So, what did nature intend in creating homosexuality? Most likely nothing. With regard to biology, nature is a usually a passive force which sometimes gives a species mutations that have no effect on survival unless conditions exist that make that mutation an advantage. The way a given species reproduces is the result of billions of years of evolution and the fact that different species have vastly different methods of reproduction suggests no specific plan was in place from the start. One might argue that homosexuality is one of the curbs nature puts in place to control population growth, but this ignores two important facts. First, the percentage of homosexuals in society appears to remain constant while the population gets larger. Second, and more importantly, people who are homosexual are still capable of having children. Neither the ability nor the desire to have children is affected by one’s sexual preference. True, there are many homosexuals who don’t want children, but there is probably an equal percentage of heterosexuals who also don’t want children. If there is a curb, it’s probably more the lack of desire to reproduce rather than the type of relationship one is in.
Societal prohibitions against homosexuals focus almost exclusively on male homosexuality. Leviticus 18 forbids men from having sex with other men and says nothing about women. It’s not until much later that admonitions for women were added to Jewish law. It’s likely the restriction was put in place because this was behavior observed in cultures with whom the ancient Israelites interacted. It’s known that the ancient Greeks practiced homosexuality, though the specific cultural context is probably lost to us today. It would seem then, that the prohibition has less to do with protecting families or society than with controlling a specific type of male behavior.
Throughout human populations, rape is often a powerful weapon employed in asserting control over other individuals or groups of people. Despite its sexual nature, rape is not about sex, but about demonstrating one’s dominance over another person. In Western society, males who are raped by other males carry a higher stigma than females who’ve been raped, and boys who’ve been sexually abused often receive more attention than girls. Aside from totally ignoring or flippantly dismissing rape allegations by women, authorities take male rape very seriously, believing it diminishes the man’s masculinity. One rarely hears someone dismiss allegations of rape by one man against another with the phrase, “Boys will be boys” though statistics from prisons and other male-dominated endeavors tell a different story. Despite the fear mongering by anti-gay activists, men who rape other men often do not identify as homosexuals, since, again, rape is not about sexuality, but control.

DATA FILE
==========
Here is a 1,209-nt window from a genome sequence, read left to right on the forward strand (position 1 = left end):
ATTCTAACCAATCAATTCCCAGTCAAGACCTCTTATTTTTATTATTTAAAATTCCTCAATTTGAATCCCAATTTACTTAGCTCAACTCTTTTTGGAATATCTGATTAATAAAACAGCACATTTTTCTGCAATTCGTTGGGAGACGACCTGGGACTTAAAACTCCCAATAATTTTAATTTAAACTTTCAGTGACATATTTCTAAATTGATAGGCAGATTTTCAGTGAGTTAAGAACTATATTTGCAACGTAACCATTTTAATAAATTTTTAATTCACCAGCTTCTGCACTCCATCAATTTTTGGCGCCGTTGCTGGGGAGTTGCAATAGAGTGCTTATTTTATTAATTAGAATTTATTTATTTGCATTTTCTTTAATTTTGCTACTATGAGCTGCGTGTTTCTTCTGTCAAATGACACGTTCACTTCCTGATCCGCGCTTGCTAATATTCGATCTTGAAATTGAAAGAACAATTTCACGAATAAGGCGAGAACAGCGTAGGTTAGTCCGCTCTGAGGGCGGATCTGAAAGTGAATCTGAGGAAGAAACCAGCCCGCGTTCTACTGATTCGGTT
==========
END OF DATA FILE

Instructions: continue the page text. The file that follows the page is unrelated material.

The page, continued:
So, it seems the real culprit is not human sexuality, but the need by humans to exert control over others, and that is a perversion of the survival instinct, since those who control the resources have a better chance to survive than those who don’t. We see, in parts of Africa where water and other natural resources are scarce, the highest level of strife, as populations are constantly at odds to try to claim those resources. In the Balkans, while the Soviet Union was still in place, people of different ethnicities lived side by side with relatively little conflict, but once the stabilizing influence of an authoritarian regime was removed, ethnic cleansing soon followed. The challenge for us is not to eliminate homosexuality from existence, since its presence in and of itself has not proven detrimental to the health and welfare of a given society. Rather it’s to overcome the need for humans to exert dominance over their environment and fellow individuals, which has been shown to hinder growth and development, bringing about such atrocities as wartime sexual violence and genocide, and leading to such repressive regimes as Apartheid-era South Africa. Our focus, then, should not be on those who wish to lead contented lives with partners they desire, but rather those who’ll stop at nothing to prevent them.